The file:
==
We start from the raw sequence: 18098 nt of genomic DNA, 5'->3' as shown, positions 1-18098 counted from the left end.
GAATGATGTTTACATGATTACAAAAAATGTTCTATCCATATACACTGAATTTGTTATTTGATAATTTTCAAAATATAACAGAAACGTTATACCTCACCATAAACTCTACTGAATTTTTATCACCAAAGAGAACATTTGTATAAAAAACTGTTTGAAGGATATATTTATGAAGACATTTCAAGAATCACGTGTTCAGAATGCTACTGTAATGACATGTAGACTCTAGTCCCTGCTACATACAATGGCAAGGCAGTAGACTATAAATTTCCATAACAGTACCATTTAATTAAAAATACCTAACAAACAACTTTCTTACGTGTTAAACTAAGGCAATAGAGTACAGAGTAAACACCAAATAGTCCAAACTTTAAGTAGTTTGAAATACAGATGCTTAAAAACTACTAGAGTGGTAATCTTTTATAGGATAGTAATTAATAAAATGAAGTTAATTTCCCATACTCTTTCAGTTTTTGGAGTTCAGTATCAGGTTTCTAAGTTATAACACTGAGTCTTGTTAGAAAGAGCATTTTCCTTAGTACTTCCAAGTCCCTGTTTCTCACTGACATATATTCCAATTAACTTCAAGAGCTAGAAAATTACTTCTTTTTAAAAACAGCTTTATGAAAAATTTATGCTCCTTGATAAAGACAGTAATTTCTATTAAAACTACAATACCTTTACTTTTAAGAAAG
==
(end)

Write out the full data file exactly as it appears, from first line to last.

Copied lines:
We start from the raw sequence: 18098 nt of genomic DNA, 5'->3' as shown, positions 1-18098 counted from the left end.
GAATGATGTTTACATGATTACAAAAAATGTTCTATCCATATACACTGAATTTGTTATTTGATAATTTTCAAAATATAACAGAAACGTTATACCTCACCATAAACTCTACTGAATTTTTATCACCAAAGAGAACATTTGTATAAAAAACTGTTTGAAGGATATATTTATGAAGACATTTCAAGAATCACGTGTTCAGAATGCTACTGTAATGACATGTAGACTCTAGTCCCTGCTACATACAATGGCAAGGCAGTAGACTATAAATTTCCATAACAGTACCATTTAATTAAAAATACCTAACAAACAACTTTCTTACGTGTTAAACTAAGGCAATAGAGTACAGAGTAAACACCAAATAGTCCAAACTTTAAGTAGTTTGAAATACAGATGCTTAAAAACTACTAGAGTGGTAATCTTTTATAGGATAGTAATTAATAAAATGAAGTTAATTTCCCATACTCTTTCAGTTTTTGGAGTTCAGTATCAGGTTTCTAAGTTATAACACTGAGTCTTGTTAGAAAGAGCATTTTCCTTAGTACTTCCAAGTCCCTGTTTCTCACTGACATATATTCCAATTAACTTCAAGAGCTAGAAAATTACTTCTTTTTAAAAACAGCTTTATGAAAAATTTATGCTCCTTGATAAAGACAGTAATTTCTATTAAAACTACAATACCTTTACTTTTAAGAAAG